The British Medical Journal just published an interesting study about sports performance products. They looked at a variety of products that are marketed in the sports performance world. No matter if the product was a supplement, a shoe, a sports drink, or any other item, the scientists checked to see what claims the product made. They then tried to find research that validated the claims. Guess what? In many cases there wasn’t any published research that supported the product claims. Even if research did exist, many times it wasn’t enough to scientifically conclude that the advertised benefits were in fact true. Is this surprising? Probably not. While this study was conducted in Britain, I would guess that similar results would be found in the United States. Several notable American companies (Nike & Powerade) were included in the study because they market and sell in both countries.
In the U.S., the FDA thoroughly evaluates any new drug before it is approved for use. I’m sure that Britain has a similar process in place. Unfortunately, the FDA doesn’t try to regulate supplements. They only step in if there are numerous complaints and/or health risks (who remembers ephedra????).
Here are a few surprising facts from the study:
Over 50% of all product websites that made product claims did not provide any references for studies that would support these claims
When contacted, some companies were not willing to share their research (In reality, this may not be that surprising)
Once company believed that simply providing a video of their product being used was “sufficient”
So, what is the reality? Just like with many other products, companies tend to make impressive claims about the benefits of using their products. Unfortunately, these claims often aren’t supported by solid research. Regardless, due to marketing to a gullible public, many people don’t question the claims and just buy the products without further investigation. This tends to work out great for the companies who keep putting money in the bank. So what should consumers do? Remember the old P.T. Barnum quote “there’s a sucker born every minute”. Don’t be a sucker!!! Don’t believe everything that some company tells you about it’s newest diet pill, muscle growth powder, sports drink, shoe, shirt, or anything else. Be smart and do some research. While it is great to be able to just hop on the internet and Google something to get info about it, realize that not everything you read on the internet is true either. Make sure to get info from good sources. If you’re not sure where to start, Pubmed publishes abstracts from numerous scientific journals related to health, fitness, exercise, and medicine. Start there and see what you find.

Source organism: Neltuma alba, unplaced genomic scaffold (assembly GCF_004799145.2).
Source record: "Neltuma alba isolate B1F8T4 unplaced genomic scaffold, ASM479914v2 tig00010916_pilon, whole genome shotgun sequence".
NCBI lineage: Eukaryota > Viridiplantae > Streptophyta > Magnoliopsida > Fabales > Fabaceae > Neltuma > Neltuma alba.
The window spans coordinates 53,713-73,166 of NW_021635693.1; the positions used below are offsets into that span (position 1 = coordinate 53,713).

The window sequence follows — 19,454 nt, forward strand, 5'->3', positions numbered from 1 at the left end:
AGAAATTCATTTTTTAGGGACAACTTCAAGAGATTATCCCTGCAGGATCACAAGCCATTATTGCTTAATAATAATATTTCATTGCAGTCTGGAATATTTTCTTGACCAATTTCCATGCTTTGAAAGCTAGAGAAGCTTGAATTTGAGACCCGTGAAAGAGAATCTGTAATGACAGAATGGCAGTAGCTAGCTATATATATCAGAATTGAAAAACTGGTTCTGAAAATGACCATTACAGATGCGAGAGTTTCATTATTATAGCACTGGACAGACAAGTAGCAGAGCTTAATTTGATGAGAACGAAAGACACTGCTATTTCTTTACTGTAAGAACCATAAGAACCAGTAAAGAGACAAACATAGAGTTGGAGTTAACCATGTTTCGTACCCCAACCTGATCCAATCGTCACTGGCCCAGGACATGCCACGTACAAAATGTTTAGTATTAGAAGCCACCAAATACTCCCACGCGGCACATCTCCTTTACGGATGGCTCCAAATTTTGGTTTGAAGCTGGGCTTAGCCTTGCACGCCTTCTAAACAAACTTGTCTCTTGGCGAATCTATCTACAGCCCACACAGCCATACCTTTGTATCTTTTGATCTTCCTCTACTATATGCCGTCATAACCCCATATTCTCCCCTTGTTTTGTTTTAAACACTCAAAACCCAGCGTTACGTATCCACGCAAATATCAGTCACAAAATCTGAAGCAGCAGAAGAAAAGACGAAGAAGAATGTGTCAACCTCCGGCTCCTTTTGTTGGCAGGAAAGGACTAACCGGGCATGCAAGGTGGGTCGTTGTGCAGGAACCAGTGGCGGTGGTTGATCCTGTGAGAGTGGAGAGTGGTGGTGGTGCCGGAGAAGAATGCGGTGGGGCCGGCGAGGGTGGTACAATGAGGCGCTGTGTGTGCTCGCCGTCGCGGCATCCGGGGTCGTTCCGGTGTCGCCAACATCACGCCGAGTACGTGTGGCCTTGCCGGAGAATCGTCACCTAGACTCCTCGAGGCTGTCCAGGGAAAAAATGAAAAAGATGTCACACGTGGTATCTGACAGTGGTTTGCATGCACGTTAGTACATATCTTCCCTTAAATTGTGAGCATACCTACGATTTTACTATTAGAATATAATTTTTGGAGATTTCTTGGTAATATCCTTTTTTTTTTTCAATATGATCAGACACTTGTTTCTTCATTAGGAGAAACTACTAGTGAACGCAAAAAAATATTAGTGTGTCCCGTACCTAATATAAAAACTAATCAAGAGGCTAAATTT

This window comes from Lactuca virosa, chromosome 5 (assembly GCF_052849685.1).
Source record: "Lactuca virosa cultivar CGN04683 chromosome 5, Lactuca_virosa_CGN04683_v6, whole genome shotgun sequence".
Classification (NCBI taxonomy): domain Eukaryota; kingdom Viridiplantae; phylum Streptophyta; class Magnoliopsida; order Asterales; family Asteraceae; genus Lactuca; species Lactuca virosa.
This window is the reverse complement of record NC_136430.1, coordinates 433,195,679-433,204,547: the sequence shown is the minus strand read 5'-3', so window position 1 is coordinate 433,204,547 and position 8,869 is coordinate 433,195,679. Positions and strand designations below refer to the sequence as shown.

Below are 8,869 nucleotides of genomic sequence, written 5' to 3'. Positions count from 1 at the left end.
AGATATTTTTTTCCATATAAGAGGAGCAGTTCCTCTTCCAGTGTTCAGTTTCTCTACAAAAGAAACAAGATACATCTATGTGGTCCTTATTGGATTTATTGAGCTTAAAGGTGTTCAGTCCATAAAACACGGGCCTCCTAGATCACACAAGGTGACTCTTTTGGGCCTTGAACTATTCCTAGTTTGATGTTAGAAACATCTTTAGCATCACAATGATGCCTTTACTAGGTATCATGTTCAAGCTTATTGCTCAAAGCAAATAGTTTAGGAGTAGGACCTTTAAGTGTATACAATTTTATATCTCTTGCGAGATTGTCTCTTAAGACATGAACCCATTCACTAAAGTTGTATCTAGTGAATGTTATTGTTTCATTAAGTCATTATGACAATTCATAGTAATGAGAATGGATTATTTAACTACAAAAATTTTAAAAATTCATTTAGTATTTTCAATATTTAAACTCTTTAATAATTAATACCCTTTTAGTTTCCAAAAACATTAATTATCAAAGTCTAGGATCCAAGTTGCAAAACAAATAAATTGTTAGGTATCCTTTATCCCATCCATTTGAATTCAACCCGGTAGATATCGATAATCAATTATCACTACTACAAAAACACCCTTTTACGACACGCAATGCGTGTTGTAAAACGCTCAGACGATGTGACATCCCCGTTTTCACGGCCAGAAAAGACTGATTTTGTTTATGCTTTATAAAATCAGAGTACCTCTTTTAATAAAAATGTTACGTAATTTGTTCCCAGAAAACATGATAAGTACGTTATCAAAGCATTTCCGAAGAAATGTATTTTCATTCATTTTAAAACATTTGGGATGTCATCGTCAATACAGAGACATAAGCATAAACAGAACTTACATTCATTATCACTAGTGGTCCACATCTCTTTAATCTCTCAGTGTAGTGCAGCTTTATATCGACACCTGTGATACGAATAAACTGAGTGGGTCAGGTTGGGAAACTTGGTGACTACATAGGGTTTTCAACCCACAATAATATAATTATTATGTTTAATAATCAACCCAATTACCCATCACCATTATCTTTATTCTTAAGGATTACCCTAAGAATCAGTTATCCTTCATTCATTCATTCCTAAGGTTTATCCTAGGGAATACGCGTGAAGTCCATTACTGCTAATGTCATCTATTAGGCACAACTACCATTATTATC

The May issue of the Journal of Strength & Conditioning Research has an excellent article called “The Junction Boys Syndrome”. The syndrome title is based on the book and movie called “The Junction Boys”. These both tell the story of the year that “Bear” Bryant took over as head coach at Texas A&M. He took his players off-campus for a brutal pre-season camp. Numerous players were injured and/or quit the team during the camp.
The article by Scott Anderson discusses the fact that modern football “training regimens are too often built on tradition versus based on science and place players at-risk”. He then gives us information and facts about the 21 nontraumatic deaths in NCAA FBS football since 2000. Sixteen of these deaths occurred during strength and conditioning activities.
Is Anderson right? Yes, Are many of these deaths caused by the “tradition” of intense work making tougher and better football players? Unfortunately, yes. Why is this? There are numerous resources available to help people design safe and effective training programs. There are also qualified Strength & Conditioning coaches to design and implement the programs. We even have Certified Athletic Trainers who can help monitor athletes for signs of medical problems during workouts and then care for them if necessary. So why do we still have deaths? I think that there are three main reasons: